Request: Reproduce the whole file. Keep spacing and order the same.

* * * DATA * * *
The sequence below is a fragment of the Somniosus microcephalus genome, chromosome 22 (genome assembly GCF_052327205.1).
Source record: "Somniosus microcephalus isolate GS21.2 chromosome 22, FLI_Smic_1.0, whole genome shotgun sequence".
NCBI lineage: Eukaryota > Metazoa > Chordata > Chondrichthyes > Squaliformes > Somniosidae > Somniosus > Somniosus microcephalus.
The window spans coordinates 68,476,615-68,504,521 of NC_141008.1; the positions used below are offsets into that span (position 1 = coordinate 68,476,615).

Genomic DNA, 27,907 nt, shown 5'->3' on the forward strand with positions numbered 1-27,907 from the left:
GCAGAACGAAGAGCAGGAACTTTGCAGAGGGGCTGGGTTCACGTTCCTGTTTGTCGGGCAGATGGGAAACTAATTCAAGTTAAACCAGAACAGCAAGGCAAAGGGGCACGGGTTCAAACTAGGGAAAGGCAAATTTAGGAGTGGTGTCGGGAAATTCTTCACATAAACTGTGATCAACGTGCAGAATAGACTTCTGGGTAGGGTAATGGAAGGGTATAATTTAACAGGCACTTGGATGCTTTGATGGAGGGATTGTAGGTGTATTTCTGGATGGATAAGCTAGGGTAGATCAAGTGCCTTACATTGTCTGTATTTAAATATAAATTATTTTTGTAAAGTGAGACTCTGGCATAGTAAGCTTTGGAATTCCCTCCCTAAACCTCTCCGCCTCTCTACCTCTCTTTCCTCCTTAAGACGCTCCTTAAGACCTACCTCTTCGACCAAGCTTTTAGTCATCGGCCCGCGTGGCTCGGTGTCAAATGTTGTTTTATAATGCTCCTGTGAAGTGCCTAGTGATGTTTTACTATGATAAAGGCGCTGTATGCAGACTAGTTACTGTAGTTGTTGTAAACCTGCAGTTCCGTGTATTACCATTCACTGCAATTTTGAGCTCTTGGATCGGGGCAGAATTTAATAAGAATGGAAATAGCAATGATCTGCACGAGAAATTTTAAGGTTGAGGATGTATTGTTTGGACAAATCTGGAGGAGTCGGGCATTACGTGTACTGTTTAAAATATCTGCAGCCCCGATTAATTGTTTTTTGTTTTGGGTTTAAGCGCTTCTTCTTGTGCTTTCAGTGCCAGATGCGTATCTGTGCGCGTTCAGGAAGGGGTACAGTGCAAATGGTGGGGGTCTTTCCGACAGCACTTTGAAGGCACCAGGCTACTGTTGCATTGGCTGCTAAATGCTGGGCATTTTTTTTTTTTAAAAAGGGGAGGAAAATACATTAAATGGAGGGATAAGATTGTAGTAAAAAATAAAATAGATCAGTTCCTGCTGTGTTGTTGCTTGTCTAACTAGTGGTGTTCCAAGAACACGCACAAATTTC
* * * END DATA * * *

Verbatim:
The sequence below is a fragment of the Somniosus microcephalus genome, chromosome 22 (genome assembly GCF_052327205.1).
Source record: "Somniosus microcephalus isolate GS21.2 chromosome 22, FLI_Smic_1.0, whole genome shotgun sequence".
NCBI lineage: Eukaryota > Metazoa > Chordata > Chondrichthyes > Squaliformes > Somniosidae > Somniosus > Somniosus microcephalus.
The window spans coordinates 68,476,615-68,504,521 of NC_141008.1; the positions used below are offsets into that span (position 1 = coordinate 68,476,615).

Genomic DNA, 27,907 nt, shown 5'->3' on the forward strand with positions numbered 1-27,907 from the left:
GCAGAACGAAGAGCAGGAACTTTGCAGAGGGGCTGGGTTCACGTTCCTGTTTGTCGGGCAGATGGGAAACTAATTCAAGTTAAACCAGAACAGCAAGGCAAAGGGGCACGGGTTCAAACTAGGGAAAGGCAAATTTAGGAGTGGTGTCGGGAAATTCTTCACATAAACTGTGATCAACGTGCAGAATAGACTTCTGGGTAGGGTAATGGAAGGGTATAATTTAACAGGCACTTGGATGCTTTGATGGAGGGATTGTAGGTGTATTTCTGGATGGATAAGCTAGGGTAGATCAAGTGCCTTACATTGTCTGTATTTAAATATAAATTATTTTTGTAAAGTGAGACTCTGGCATAGTAAGCTTTGGAATTCCCTCCCTAAACCTCTCCGCCTCTCTACCTCTCTTTCCTCCTTAAGACGCTCCTTAAGACCTACCTCTTCGACCAAGCTTTTAGTCATCGGCCCGCGTGGCTCGGTGTCAAATGTTGTTTTATAATGCTCCTGTGAAGTGCCTAGTGATGTTTTACTATGATAAAGGCGCTGTATGCAGACTAGTTACTGTAGTTGTTGTAAACCTGCAGTTCCGTGTATTACCATTCACTGCAATTTTGAGCTCTTGGATCGGGGCAGAATTTAATAAGAATGGAAATAGCAATGATCTGCACGAGAAATTTTAAGGTTGAGGATGTATTGTTTGGACAAATCTGGAGGAGTCGGGCATTACGTGTACTGTTTAAAATATCTGCAGCCCCGATTAATTGTTTTTTGTTTTGGGTTTAAGCGCTTCTTCTTGTGCTTTCAGTGCCAGATGCGTATCTGTGCGCGTTCAGGAAGGGGTACAGTGCAAATGGTGGGGGTCTTTCCGACAGCACTTTGAAGGCACCAGGCTACTGTTGCATTGGCTGCTAAATGCTGGGCATTTTTTTTTTTTAAAAAGGGGAGGAAAATACATTAAATGGAGGGATAAGATTGTAGTAAAAAATAAAATAGATCAGTTCCTGCTGTGTTGTTGCTTGTCTAACTAGTGGTGTTCCAAGAACACGCACAAATTTC